Home     His Life     His Writings     His Creations     His Study     Popular Culture     Internet Resources     About This Site  

Miscellaneous Writings

By H.P. Lovecraft
Edited by S.T. Joshi


Dust Jacket Text

IN 1913, a reclusive young man from Providence, Rhode Island, wrote a letter to The Argosy magazine. “I may with safety predict that no part of this . . . will appear in print,” the correspondent concluded. But the young man was wrong: not only was his letter published, but a resultant invitation to join the United Amateur Press Association would forever alter the life of one Howard Phillips Lovecraft.

Although Lovecraft today is considered the most significant American horror writer between Edgar Allan Poe and Stephen King, the astonishing range of his auctorial endeavors is documented for the first time in this volume, from surviving juvenilia through his aforementioned entree into the world of amateur journalism to a letter written during the final weeks of his life. Literary criticism and philosophical speculation, political jeremiads and inimitably eccentric travelogues—some of this material is of occasional interest, but much of the remainder is absolutely essential for a proper appreciation of Lovecraft the fantasist.

“Notes on Writing Weird Fiction” remains Lovecraft’s central statement in illuminating his own creative aesthetic, while his commonplace book—aphoristic entries from the literary sorcerer’s personal grimoire—is perhaps as close as we shall ever come to a real-life Necronomicon. The sprightly peregrinations of an unregenerate antiquarian through “His Majesty’s Colonies” are detailed in “Observations on Several Parts of America,” while “Cats and Dogs”—a tour-de-force fusion of metaphysics, politics, and aesthetics—is simply one of the great American essays.

Most moving is that final 1937 to Nils H. Frome in which Lovecraft, now aware that he is dying, strives nonetheless to disabuse his young correspondent of spurious supernatural and occult delusions. Even as a sojourner in Death’s waiting room, listening for the knock on the door, H.P. Lovecraft remained faithful to his scientific beliefs, a seeker-after-truth to the end.


  • Introduction
  1. Dreams and Fancies
  2. The Weird Fantasist
  3. Mechanistic Materialist
    • Idealism and Materialism—A Reflection
    • Life for Humanity’s Sake
    • In Defence of Dagon
    • Nietzscheism and Realism
    • The Materialist Today
    • Some Causes of Self-Immolation
    • Heritage or Modernism: Common Sense in Art Forms
  4. Literary Critic
    • Metrical Regularity
    • The Vers Libre Epidemic
    • The Case for Classicism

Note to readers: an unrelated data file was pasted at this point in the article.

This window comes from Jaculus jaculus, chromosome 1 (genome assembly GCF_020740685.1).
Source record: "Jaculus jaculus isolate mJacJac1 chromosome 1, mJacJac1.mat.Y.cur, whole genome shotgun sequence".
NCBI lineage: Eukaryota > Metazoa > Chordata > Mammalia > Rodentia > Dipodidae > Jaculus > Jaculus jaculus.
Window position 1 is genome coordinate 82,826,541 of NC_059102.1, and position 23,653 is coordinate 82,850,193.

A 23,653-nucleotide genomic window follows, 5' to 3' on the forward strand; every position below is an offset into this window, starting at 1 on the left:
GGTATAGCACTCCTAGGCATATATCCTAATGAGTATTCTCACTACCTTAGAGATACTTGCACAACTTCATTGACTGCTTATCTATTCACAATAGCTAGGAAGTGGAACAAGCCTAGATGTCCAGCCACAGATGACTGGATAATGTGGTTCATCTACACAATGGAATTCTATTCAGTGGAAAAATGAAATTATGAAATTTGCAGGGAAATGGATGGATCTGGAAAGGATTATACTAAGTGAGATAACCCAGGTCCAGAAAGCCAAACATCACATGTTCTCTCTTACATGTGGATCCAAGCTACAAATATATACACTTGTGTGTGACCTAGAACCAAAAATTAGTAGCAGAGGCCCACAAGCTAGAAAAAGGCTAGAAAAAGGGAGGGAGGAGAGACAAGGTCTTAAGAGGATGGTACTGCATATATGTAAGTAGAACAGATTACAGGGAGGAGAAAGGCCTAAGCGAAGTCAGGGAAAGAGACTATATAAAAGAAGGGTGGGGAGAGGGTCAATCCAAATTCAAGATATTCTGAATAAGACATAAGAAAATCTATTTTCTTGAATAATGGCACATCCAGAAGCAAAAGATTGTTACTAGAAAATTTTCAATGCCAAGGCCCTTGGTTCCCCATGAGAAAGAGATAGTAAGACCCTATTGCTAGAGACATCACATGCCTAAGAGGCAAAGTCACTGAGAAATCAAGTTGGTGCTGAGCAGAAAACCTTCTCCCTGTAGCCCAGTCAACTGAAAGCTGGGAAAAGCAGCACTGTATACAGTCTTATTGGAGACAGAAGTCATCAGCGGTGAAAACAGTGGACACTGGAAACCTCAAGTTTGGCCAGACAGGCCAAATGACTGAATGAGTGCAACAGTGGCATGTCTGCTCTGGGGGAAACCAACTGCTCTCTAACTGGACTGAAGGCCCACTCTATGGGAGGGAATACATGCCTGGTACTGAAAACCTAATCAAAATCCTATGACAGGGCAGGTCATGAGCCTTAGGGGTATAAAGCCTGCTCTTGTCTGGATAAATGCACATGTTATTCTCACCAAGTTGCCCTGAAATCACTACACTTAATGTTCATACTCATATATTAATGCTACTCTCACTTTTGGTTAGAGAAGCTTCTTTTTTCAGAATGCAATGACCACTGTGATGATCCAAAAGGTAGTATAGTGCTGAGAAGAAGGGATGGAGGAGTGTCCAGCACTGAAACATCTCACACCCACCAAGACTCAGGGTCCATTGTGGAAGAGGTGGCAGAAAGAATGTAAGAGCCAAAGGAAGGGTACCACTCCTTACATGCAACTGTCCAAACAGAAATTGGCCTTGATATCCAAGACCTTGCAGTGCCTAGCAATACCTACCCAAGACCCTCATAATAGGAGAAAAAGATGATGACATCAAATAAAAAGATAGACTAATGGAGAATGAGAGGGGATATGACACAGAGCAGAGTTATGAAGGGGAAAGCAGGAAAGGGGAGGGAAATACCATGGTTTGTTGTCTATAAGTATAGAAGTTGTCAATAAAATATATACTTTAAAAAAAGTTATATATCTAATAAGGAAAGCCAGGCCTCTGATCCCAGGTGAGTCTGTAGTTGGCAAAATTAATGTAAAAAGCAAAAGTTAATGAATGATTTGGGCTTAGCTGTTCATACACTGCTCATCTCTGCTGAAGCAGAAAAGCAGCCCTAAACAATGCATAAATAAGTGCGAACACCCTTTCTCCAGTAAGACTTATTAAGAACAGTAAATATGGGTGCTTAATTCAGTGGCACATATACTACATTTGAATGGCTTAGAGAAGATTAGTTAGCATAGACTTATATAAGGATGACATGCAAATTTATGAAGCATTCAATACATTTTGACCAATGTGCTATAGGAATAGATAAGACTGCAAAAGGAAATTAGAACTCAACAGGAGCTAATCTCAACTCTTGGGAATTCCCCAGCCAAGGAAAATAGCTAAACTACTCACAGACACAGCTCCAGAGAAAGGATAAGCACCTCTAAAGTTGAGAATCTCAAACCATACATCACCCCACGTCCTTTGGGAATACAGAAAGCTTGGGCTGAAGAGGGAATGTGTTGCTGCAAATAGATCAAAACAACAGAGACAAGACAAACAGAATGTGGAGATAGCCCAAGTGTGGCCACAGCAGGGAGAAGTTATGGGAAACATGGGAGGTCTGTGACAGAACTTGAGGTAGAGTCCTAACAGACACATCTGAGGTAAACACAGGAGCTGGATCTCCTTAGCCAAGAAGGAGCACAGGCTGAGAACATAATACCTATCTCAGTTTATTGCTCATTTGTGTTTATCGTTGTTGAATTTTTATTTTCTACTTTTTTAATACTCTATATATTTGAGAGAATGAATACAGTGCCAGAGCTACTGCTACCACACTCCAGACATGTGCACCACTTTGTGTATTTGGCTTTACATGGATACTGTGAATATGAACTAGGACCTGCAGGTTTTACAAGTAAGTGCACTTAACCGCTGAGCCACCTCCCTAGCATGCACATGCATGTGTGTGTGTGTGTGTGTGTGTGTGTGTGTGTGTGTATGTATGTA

• Literary Composition
    • Ars Gratia Artis
    • The Poetry of Lilian Middleton
    • Rudis Indigestaque Moles
    • In the Editor’s Study
    • The Professional Incubus
    • The Omnipresent Philistine
    • What Belongs in Verse
  5. Political Theorist
    • The Crime of the Century
    • More Chain Lightning
    • Old England and the “Hyphen”
    • Revolutionary Mythology
    • Americanism
    • The League
    • Bolshevism
    • Some Repetitions on the Times
  6. Antiquarian Travels
    • Vermont—A First Impression
    • Observations on Several Parts of America
    • Travels in the Provinces of America
    • An Account of Charleston
    • Some Dutch Footprints in New England
    • Homes and Shrines of Poe
  7. Amateur Journalist
    • In a Major Key
    • The Dignity of Journalism
    • Symphony and Stress
    • United Amateur Press Association: Exponent of Amateur Journalism
    • A Reply to The Lingerer
    • Les Mouches Fantastiques
    • For What Does the United Stand?
    • Amateur Journalism: Its Possible Needs and Betterment
    • What Amateurdom and I Have Done for Each Other
    • Lucubrations Lovecraftian
    • A Matter of Uniteds
    • Mrs. Miniter—Estimates and Recollections
    • Some Current Motives and Practices
  8. Epistolarian
    • Trans-Neptunian Planets
    • The Earth Not Hollow
    • To The All-Story Weekly
    • Science versus Charlatanry
    • The Fall of Astrology
    • To Edwin Baird (c. May 1923)
    • To Edwin Baird (early November 1923)
    • The Old Brick Row
    • To Nils H. Frome
  9. Personal
    • A Brief Autobiography of an Inconsequential Scribbler
    • Within the Gates
    • A Confession of Unfaith
    • Commercial Blurbs
    • Cats and Dogs
    • Some Notes on a Nonentity
  • Bibliography

Bibliographic Information

Miscellaneous Writings. By H.P. Lovecraft, Edited by S.T. Joshi. Sauk City, WI: Arkham House Publishers, Inc.; 1995; ISBN 0-87054-168-4; Hardcover.

Purchasing This Book

This book may be purchased in hardcover from Amazon.com or Barnes & Noble or directly from the publisher, Arkham House.

  Return to Sources of Lovecraft’s Works This page last revised 15 January 2013.
  Contact Us     Site Map     Search    
Copyright © 1998–2024 by Donovan K. Loucks. All Rights Reserved.